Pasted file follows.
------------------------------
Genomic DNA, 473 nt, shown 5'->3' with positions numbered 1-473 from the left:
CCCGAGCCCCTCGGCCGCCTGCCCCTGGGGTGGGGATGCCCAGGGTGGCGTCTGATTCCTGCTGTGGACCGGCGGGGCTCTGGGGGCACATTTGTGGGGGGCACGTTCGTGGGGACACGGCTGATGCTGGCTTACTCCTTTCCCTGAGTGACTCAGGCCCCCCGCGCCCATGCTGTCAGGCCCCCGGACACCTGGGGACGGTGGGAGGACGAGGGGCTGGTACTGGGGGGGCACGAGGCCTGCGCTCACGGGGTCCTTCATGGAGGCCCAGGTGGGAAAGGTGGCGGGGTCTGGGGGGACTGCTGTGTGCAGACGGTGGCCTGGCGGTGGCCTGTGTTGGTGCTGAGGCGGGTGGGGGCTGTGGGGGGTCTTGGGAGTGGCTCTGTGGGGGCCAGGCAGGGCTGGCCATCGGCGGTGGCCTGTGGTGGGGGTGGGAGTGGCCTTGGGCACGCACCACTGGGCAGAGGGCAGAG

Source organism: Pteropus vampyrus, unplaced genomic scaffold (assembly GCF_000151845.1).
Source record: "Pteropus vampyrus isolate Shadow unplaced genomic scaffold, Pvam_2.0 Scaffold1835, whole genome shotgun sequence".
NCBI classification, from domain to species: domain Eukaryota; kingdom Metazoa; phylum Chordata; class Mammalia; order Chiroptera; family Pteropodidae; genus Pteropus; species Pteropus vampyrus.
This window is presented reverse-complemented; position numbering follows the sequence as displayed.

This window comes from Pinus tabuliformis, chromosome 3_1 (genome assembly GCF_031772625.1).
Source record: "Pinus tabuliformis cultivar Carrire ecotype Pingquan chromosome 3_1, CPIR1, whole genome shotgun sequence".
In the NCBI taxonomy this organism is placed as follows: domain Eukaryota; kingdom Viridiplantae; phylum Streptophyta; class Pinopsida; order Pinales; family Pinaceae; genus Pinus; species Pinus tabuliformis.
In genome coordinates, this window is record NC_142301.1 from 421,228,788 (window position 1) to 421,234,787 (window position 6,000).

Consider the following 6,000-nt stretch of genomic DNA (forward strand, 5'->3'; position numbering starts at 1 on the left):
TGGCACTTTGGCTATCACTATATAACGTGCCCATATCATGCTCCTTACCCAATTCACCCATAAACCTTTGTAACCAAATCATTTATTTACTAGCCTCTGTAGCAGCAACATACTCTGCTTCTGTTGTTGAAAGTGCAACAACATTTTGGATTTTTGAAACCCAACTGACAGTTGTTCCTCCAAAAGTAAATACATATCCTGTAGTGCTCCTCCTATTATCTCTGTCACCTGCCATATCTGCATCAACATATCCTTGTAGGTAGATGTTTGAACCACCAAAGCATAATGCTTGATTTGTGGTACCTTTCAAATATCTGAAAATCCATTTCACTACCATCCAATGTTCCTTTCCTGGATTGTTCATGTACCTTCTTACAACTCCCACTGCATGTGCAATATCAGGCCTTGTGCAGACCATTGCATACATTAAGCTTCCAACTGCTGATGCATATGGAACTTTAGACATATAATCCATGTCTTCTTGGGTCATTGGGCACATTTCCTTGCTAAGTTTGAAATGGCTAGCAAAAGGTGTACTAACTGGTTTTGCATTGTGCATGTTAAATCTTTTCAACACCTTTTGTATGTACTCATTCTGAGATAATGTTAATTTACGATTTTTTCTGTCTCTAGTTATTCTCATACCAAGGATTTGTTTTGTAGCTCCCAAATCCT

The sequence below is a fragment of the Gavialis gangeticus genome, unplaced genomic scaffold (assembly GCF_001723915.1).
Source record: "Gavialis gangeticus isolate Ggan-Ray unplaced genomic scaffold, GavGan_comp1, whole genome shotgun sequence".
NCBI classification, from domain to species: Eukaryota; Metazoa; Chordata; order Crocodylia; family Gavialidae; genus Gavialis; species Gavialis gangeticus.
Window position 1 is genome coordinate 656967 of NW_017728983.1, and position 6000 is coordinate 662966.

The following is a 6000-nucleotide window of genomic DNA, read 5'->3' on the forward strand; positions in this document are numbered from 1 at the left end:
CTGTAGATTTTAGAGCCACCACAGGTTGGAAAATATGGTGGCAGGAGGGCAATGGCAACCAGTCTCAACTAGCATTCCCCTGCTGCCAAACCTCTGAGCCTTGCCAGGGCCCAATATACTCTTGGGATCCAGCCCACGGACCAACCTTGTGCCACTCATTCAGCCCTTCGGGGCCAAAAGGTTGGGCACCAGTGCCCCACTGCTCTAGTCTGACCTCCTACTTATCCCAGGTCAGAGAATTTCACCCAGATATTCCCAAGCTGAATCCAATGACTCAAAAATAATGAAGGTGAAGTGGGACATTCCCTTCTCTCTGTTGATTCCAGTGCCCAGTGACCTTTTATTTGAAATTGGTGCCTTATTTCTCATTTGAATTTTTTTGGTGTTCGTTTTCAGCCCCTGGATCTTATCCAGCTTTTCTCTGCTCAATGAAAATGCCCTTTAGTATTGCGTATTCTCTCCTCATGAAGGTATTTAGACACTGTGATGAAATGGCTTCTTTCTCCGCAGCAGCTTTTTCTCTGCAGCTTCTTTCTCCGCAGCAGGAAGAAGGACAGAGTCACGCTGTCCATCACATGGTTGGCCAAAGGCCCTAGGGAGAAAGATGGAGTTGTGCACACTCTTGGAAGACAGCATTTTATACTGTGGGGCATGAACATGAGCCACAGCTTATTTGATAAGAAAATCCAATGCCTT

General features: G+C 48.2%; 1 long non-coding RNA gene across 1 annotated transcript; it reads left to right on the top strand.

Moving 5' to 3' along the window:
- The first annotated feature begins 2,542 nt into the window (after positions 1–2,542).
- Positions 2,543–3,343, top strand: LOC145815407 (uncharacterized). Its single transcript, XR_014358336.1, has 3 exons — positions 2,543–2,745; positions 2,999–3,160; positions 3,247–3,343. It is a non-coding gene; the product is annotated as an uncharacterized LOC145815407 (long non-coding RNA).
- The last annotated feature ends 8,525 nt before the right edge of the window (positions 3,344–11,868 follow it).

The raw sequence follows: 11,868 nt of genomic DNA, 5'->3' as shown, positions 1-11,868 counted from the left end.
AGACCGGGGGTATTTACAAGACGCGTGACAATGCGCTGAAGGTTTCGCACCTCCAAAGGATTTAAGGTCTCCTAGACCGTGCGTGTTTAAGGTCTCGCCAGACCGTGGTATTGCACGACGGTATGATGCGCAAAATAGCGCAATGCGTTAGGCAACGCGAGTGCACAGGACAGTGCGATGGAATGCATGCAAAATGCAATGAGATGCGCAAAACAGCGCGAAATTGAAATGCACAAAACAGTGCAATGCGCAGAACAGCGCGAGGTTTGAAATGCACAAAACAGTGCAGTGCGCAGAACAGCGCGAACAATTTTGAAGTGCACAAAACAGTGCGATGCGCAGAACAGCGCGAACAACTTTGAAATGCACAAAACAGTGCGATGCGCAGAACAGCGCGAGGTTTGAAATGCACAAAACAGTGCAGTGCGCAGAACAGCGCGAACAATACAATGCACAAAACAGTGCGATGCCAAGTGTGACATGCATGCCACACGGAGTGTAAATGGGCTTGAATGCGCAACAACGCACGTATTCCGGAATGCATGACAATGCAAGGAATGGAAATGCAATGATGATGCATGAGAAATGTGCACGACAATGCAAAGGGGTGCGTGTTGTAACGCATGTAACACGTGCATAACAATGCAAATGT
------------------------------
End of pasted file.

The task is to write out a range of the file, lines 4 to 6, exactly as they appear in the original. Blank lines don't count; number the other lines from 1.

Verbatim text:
Source record: "Pteropus vampyrus isolate Shadow unplaced genomic scaffold, Pvam_2.0 Scaffold1835, whole genome shotgun sequence".
NCBI classification, from domain to species: domain Eukaryota; kingdom Metazoa; phylum Chordata; class Mammalia; order Chiroptera; family Pteropodidae; genus Pteropus; species Pteropus vampyrus.
This window is presented reverse-complemented; position numbering follows the sequence as displayed.